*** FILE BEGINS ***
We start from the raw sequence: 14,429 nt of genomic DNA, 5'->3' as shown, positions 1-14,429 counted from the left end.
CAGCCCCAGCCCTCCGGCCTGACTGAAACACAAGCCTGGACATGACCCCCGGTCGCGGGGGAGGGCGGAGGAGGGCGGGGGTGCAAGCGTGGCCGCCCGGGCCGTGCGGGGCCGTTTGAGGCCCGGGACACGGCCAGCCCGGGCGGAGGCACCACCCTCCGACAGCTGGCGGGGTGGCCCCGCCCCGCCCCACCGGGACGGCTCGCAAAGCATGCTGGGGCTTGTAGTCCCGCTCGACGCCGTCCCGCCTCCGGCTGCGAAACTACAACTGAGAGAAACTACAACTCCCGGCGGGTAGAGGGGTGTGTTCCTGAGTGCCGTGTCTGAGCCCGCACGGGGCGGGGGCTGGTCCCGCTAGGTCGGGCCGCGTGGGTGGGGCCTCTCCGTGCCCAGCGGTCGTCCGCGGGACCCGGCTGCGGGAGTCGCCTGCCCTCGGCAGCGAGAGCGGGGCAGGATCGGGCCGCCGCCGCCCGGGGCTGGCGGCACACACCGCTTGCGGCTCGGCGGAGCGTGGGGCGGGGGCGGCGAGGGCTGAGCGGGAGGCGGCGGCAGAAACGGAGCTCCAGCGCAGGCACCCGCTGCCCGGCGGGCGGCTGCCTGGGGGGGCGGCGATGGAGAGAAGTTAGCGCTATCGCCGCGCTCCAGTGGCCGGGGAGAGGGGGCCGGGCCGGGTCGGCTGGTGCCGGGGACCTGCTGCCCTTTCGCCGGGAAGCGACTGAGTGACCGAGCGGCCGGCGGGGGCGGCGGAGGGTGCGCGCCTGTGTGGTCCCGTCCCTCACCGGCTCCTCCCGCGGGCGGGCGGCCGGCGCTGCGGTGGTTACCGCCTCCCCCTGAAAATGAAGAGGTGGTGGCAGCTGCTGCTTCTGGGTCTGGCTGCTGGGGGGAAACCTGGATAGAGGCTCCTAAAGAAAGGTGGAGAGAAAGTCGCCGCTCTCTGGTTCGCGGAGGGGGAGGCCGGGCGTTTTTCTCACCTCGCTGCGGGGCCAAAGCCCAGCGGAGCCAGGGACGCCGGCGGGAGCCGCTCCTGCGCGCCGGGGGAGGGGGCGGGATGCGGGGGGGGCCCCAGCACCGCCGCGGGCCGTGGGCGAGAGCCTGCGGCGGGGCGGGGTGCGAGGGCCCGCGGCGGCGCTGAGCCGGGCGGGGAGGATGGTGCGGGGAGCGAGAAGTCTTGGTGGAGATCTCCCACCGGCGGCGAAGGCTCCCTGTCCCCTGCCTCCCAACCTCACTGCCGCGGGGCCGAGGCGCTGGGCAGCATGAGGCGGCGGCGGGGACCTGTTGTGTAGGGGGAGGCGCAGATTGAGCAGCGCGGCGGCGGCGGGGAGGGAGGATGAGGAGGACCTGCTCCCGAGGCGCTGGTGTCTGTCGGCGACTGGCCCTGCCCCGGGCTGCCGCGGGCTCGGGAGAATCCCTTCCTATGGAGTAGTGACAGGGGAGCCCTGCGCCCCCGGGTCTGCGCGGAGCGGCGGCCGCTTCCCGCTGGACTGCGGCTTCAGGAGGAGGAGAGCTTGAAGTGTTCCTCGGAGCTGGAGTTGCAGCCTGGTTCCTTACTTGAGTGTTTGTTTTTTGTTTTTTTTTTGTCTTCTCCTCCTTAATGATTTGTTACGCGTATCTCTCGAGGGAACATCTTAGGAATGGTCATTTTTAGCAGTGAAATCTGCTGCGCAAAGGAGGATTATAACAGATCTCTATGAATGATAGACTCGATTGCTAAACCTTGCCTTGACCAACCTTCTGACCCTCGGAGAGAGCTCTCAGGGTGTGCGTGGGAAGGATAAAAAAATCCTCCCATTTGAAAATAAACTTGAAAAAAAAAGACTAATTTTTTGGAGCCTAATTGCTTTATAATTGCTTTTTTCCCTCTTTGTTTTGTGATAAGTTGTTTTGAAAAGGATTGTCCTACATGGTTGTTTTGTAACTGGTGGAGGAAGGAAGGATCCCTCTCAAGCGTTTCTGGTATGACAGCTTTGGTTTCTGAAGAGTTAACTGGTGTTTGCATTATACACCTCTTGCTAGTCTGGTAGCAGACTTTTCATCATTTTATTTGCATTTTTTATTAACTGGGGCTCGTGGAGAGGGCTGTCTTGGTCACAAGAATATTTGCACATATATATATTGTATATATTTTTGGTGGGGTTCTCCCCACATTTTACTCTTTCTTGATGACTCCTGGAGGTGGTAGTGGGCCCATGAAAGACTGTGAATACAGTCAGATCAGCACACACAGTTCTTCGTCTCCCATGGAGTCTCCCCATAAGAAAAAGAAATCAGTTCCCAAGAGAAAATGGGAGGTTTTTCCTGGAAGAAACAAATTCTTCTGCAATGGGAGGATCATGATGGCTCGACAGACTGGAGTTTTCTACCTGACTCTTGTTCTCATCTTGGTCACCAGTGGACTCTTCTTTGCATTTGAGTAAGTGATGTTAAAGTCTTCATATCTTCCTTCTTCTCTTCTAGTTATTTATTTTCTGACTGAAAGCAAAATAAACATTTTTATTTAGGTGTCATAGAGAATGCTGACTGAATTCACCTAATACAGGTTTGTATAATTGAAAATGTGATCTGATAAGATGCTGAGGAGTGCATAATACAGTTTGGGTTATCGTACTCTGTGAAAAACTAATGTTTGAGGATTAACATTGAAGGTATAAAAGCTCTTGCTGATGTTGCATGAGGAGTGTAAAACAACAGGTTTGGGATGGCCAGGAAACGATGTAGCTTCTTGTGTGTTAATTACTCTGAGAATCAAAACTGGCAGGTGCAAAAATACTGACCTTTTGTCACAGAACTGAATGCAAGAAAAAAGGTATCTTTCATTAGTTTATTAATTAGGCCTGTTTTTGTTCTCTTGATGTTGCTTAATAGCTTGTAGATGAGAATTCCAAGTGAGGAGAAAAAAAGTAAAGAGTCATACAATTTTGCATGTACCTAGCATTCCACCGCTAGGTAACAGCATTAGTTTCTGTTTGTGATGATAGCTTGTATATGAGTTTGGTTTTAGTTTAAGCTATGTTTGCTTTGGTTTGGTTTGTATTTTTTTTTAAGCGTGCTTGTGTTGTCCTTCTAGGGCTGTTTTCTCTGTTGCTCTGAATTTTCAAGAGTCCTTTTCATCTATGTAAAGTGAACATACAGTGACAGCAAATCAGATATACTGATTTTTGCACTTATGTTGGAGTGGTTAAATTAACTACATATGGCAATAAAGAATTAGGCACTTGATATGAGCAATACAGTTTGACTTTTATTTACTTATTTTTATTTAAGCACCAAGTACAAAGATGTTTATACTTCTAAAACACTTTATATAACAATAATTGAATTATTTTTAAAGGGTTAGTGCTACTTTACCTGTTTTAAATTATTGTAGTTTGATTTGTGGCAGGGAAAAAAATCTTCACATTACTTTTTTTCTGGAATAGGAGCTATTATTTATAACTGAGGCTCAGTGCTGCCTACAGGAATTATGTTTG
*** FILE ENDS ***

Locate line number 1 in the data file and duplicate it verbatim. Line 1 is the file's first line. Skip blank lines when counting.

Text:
We start from the raw sequence: 14,429 nt of genomic DNA, 5'->3' as shown, positions 1-14,429 counted from the left end.